Real Data SF – July 2013 Newsletter: Of Bubbles and Froth

The other day I was talking to a business-savvy fellow who has been looking to get into the real estate market since 2009. Back then, he recounted, everyone thought he was crazy to want to buy something. Ultimately he didn’t. Recently I introduced him to some clients of mine who were looking to partner up with someone on a “fixer” project. Surveying the $1 million prices “fixers” seem to be going for, he used the words “bubble” and “frothy” to describe what’s going on in SF right now.

Is he right? Let’s leave aside the question of whether we should consider homes “investments,” as we do stocks. (In general, I don’t think we should: click here for U.S. long-term home appreciation stats prior to the housing recovery.) Instead, let’s simply focus on whether, after 18 months of breath-taking price increases here in SF, we are already in a new housing market bubble.

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The San Francisco Luxury Home Market

A Market Overview

The luxury home market in San Francisco – typically defined as houses, condos, co-ops and TICs selling for $1,500,000 or more – experienced a big surge in activity in the second quarter of 2012. Below are a handful of charts analyzing sales by San Francisco district over the past 12 months, breaking the luxury house market in particular into three different price segments.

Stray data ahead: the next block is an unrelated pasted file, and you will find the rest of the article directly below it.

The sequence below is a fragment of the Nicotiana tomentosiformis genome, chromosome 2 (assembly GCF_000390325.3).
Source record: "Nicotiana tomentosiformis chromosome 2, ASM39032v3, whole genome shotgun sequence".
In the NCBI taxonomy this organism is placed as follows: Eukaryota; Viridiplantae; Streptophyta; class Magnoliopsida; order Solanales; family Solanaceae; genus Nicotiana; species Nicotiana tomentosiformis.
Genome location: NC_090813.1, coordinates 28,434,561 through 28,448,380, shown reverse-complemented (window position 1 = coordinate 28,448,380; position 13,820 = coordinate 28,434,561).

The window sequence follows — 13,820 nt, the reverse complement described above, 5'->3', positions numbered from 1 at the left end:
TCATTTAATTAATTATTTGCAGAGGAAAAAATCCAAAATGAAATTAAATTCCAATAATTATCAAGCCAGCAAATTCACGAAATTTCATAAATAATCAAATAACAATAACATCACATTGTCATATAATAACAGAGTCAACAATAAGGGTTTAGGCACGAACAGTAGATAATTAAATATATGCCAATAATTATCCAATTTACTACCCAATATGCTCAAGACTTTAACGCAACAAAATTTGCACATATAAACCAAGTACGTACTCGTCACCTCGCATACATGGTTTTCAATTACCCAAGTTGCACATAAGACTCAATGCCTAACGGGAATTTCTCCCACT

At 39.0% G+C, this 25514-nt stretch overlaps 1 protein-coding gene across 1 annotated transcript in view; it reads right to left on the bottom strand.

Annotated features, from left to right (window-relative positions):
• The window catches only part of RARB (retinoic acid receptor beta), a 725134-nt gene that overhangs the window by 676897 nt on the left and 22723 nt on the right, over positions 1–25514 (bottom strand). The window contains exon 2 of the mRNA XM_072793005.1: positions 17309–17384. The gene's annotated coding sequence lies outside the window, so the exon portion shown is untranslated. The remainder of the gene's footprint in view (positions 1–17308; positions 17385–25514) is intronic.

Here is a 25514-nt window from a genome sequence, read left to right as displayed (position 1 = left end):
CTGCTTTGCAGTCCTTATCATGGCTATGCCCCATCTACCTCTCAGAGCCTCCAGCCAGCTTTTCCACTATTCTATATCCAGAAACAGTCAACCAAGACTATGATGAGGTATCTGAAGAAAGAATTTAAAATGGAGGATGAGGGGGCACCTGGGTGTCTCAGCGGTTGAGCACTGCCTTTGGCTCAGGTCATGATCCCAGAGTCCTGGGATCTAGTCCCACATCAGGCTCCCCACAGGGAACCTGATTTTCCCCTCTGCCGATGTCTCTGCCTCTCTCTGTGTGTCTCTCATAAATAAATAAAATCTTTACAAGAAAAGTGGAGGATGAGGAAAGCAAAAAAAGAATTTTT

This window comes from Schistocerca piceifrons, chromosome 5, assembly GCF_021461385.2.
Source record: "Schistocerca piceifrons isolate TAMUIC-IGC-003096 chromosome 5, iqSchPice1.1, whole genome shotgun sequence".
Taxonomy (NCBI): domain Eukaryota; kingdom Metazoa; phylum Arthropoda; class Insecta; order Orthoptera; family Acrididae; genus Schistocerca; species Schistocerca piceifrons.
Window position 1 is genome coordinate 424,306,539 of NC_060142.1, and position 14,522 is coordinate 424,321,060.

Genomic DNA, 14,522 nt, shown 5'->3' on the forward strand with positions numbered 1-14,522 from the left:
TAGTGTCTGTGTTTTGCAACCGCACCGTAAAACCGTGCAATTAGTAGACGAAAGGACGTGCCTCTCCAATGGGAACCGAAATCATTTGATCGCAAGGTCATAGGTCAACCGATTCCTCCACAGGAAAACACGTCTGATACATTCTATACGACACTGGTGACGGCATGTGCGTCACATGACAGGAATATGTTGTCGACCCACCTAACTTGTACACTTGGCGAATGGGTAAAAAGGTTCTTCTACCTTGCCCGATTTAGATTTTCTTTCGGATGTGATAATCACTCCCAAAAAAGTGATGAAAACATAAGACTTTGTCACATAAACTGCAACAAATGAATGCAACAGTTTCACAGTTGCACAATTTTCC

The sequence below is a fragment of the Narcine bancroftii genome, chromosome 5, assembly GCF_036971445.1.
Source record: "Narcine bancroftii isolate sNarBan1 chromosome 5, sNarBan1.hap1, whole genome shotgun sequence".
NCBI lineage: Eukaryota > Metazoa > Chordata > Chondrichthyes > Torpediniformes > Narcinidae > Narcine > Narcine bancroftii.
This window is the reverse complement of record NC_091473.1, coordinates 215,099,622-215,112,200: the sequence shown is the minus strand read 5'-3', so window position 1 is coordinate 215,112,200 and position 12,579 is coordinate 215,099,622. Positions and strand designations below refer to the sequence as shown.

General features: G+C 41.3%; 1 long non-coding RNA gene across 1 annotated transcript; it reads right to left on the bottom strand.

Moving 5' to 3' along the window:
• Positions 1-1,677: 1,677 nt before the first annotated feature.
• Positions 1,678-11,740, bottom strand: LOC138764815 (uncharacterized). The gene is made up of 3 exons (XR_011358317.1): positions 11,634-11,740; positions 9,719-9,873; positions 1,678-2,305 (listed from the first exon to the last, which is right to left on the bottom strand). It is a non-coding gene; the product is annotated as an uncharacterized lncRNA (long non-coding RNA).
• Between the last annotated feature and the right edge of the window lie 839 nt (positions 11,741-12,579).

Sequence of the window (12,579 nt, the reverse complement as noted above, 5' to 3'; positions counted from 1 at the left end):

Our complete report can be found online here: SF Luxury Home Market Report


San Francisco Luxury HOUSE Sales by District and Price Range

SF HOUSES Selling for $1,500,000 to $1,999,999

SF HOUSES Selling for $2,000,000 to $4,999,999

SF HOUSES Selling for $5,000,000 or More

SF CONDOS, CO-OPS & TICs Selling for $1,500,000 or More

San Francisco Luxury Home Unit Sales

The second quarter of 2012 saw a substantial jump in the sales of expensive homes.

Average House Sales Price, Prestige Northern Neighborhoods

This is a sample of the many area specific analyses we perform. This chart includes a wide range of prestigious northern neighborhoods of differing values, so the numbers should be considered very general approximations. The reason why we put them all in the same basket is to get a large enough number of sales to be meaningful statistically.

Sales not reported to MLS – such as many new-development condo sales and a fair number of high-end off-market sales – are not included in this analysis. All figures are derived from sources deemed reliable, but may contain errors and omissions, and are subject to revision.

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